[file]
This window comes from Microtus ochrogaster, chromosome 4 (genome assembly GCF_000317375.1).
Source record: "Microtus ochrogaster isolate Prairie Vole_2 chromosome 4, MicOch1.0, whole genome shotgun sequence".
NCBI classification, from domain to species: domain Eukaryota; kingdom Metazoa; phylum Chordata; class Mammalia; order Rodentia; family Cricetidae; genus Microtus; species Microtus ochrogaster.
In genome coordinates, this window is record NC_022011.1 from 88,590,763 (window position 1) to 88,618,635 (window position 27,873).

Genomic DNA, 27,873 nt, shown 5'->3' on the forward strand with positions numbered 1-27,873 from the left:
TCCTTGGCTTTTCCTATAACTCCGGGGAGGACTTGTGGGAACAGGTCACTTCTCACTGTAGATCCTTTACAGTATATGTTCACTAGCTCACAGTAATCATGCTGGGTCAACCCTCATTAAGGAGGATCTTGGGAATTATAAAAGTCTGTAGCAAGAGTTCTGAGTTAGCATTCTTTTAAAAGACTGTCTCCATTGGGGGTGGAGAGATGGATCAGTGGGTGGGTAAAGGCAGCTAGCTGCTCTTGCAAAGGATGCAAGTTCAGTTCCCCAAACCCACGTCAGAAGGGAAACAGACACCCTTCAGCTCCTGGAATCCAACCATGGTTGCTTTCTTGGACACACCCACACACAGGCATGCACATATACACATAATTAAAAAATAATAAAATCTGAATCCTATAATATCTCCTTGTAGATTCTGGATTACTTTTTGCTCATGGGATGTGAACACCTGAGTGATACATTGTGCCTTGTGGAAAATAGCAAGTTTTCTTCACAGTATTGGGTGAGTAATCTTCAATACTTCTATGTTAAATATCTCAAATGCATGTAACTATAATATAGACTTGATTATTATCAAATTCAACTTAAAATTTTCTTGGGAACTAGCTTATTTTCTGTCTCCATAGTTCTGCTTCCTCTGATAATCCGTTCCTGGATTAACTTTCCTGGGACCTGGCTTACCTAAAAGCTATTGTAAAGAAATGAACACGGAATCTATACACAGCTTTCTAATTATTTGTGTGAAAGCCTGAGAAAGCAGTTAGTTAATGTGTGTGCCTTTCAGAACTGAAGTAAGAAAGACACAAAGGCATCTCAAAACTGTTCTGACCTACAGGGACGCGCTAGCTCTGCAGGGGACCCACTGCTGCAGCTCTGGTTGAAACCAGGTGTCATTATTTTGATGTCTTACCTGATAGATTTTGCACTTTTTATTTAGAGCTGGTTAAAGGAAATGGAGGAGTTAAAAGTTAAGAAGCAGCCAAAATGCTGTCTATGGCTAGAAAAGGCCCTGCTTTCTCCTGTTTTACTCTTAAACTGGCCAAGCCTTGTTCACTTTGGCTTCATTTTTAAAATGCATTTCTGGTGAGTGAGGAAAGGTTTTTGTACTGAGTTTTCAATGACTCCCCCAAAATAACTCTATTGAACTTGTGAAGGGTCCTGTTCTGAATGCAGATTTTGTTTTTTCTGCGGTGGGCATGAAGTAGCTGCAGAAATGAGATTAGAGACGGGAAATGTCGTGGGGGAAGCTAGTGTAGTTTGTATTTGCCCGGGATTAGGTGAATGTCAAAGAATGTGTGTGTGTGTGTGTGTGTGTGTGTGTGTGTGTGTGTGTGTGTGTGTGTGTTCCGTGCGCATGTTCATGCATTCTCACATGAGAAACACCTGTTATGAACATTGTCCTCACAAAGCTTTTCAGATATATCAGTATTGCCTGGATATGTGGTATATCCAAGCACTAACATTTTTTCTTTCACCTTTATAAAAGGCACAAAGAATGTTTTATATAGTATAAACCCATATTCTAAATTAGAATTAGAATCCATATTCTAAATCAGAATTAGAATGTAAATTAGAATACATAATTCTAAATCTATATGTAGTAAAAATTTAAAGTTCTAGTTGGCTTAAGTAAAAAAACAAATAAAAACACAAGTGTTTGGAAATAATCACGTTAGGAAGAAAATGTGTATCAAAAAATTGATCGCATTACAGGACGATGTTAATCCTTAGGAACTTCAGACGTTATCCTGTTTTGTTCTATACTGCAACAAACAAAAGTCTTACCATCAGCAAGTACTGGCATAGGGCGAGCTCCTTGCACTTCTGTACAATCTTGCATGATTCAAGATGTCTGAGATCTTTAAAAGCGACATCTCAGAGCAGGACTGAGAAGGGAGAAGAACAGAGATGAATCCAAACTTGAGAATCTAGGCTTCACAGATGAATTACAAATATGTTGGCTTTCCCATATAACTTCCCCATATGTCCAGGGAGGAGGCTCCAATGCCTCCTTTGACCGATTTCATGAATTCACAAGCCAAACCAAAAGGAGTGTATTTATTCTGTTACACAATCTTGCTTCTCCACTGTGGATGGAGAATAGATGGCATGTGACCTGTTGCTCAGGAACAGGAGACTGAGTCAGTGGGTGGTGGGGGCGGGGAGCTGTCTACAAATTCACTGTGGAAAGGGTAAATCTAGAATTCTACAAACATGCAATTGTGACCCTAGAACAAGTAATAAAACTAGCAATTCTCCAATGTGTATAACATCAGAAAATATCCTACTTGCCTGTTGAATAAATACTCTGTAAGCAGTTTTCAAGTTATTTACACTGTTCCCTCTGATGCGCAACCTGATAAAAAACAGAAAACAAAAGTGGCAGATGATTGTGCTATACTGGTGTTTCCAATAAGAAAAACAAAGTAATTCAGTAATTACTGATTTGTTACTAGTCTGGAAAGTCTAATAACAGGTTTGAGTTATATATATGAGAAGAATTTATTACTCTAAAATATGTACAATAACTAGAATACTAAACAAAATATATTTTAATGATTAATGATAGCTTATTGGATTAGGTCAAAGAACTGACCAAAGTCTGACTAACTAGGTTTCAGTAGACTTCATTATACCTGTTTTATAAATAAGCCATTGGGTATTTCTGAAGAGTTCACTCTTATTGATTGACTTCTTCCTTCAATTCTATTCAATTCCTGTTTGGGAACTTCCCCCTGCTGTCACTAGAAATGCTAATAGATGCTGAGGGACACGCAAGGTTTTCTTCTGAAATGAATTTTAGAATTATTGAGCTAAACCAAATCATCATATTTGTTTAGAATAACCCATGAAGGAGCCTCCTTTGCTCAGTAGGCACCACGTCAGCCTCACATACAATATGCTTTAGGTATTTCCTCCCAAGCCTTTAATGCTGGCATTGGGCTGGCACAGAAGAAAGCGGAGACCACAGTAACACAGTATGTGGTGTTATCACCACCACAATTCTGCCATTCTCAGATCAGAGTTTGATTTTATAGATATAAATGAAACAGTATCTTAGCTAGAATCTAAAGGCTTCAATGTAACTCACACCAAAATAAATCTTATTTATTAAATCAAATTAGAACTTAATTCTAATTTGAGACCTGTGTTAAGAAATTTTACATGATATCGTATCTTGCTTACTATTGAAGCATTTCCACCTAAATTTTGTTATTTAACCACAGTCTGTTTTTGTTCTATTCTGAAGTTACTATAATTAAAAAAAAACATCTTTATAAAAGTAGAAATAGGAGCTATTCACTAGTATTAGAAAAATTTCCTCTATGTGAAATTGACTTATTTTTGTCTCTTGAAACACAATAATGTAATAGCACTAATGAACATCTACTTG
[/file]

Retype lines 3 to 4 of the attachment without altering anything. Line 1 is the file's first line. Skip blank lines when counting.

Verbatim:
NCBI classification, from domain to species: domain Eukaryota; kingdom Metazoa; phylum Chordata; class Mammalia; order Rodentia; family Cricetidae; genus Microtus; species Microtus ochrogaster.
In genome coordinates, this window is record NC_022011.1 from 88,590,763 (window position 1) to 88,618,635 (window position 27,873).